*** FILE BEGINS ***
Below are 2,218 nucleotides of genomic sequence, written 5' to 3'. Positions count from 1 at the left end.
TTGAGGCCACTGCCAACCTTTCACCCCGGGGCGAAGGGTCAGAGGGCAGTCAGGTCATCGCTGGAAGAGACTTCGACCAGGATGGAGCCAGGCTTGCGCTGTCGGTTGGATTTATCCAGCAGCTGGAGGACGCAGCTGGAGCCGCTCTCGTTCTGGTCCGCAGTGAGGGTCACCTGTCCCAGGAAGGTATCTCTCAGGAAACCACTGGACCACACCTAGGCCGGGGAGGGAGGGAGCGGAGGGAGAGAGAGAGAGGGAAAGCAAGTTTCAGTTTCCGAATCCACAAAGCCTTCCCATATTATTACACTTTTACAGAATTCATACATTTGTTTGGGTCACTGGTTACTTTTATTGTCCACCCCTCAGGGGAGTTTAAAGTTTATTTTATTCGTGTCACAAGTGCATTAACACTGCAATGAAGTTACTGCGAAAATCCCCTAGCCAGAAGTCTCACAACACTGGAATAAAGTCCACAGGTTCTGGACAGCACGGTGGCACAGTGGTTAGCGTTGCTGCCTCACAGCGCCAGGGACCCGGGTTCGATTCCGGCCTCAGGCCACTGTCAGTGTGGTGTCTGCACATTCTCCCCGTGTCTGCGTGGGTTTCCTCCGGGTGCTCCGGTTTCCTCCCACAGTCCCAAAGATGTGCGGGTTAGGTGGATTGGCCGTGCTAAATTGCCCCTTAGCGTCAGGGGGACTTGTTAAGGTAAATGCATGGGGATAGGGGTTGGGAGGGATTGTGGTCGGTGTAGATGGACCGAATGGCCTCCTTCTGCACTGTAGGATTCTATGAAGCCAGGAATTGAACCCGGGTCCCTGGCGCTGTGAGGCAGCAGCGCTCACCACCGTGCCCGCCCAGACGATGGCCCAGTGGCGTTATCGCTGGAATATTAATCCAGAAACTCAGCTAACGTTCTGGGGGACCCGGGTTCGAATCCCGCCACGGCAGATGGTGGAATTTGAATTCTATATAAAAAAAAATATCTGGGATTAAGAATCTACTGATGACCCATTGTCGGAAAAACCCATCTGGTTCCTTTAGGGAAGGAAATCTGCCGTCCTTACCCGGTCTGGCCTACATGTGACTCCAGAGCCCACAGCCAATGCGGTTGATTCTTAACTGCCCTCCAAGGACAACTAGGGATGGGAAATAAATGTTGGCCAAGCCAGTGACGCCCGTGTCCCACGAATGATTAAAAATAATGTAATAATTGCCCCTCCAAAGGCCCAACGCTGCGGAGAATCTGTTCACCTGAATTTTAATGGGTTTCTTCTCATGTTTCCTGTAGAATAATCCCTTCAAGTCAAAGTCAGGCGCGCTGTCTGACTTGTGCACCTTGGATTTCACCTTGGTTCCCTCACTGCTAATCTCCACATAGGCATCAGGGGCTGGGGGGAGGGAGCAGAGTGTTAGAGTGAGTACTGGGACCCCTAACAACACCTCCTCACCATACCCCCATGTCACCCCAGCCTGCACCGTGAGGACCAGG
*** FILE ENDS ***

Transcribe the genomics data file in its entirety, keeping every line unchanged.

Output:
Below are 2,218 nucleotides of genomic sequence, written 5' to 3'. Positions count from 1 at the left end.
TTGAGGCCACTGCCAACCTTTCACCCCGGGGCGAAGGGTCAGAGGGCAGTCAGGTCATCGCTGGAAGAGACTTCGACCAGGATGGAGCCAGGCTTGCGCTGTCGGTTGGATTTATCCAGCAGCTGGAGGACGCAGCTGGAGCCGCTCTCGTTCTGGTCCGCAGTGAGGGTCACCTGTCCCAGGAAGGTATCTCTCAGGAAACCACTGGACCACACCTAGGCCGGGGAGGGAGGGAGCGGAGGGAGAGAGAGAGAGGGAAAGCAAGTTTCAGTTTCCGAATCCACAAAGCCTTCCCATATTATTACACTTTTACAGAATTCATACATTTGTTTGGGTCACTGGTTACTTTTATTGTCCACCCCTCAGGGGAGTTTAAAGTTTATTTTATTCGTGTCACAAGTGCATTAACACTGCAATGAAGTTACTGCGAAAATCCCCTAGCCAGAAGTCTCACAACACTGGAATAAAGTCCACAGGTTCTGGACAGCACGGTGGCACAGTGGTTAGCGTTGCTGCCTCACAGCGCCAGGGACCCGGGTTCGATTCCGGCCTCAGGCCACTGTCAGTGTGGTGTCTGCACATTCTCCCCGTGTCTGCGTGGGTTTCCTCCGGGTGCTCCGGTTTCCTCCCACAGTCCCAAAGATGTGCGGGTTAGGTGGATTGGCCGTGCTAAATTGCCCCTTAGCGTCAGGGGGACTTGTTAAGGTAAATGCATGGGGATAGGGGTTGGGAGGGATTGTGGTCGGTGTAGATGGACCGAATGGCCTCCTTCTGCACTGTAGGATTCTATGAAGCCAGGAATTGAACCCGGGTCCCTGGCGCTGTGAGGCAGCAGCGCTCACCACCGTGCCCGCCCAGACGATGGCCCAGTGGCGTTATCGCTGGAATATTAATCCAGAAACTCAGCTAACGTTCTGGGGGACCCGGGTTCGAATCCCGCCACGGCAGATGGTGGAATTTGAATTCTATATAAAAAAAAATATCTGGGATTAAGAATCTACTGATGACCCATTGTCGGAAAAACCCATCTGGTTCCTTTAGGGAAGGAAATCTGCCGTCCTTACCCGGTCTGGCCTACATGTGACTCCAGAGCCCACAGCCAATGCGGTTGATTCTTAACTGCCCTCCAAGGACAACTAGGGATGGGAAATAAATGTTGGCCAAGCCAGTGACGCCCGTGTCCCACGAATGATTAAAAATAATGTAATAATTGCCCCTCCAAAGGCCCAACGCTGCGGAGAATCTGTTCACCTGAATTTTAATGGGTTTCTTCTCATGTTTCCTGTAGAATAATCCCTTCAAGTCAAAGTCAGGCGCGCTGTCTGACTTGTGCACCTTGGATTTCACCTTGGTTCCCTCACTGCTAATCTCCACATAGGCATCAGGGGCTGGGGGGAGGGAGCAGAGTGTTAGAGTGAGTACTGGGACCCCTAACAACACCTCCTCACCATACCCCCATGTCACCCCAGCCTGCACCGTGAGGACCAGG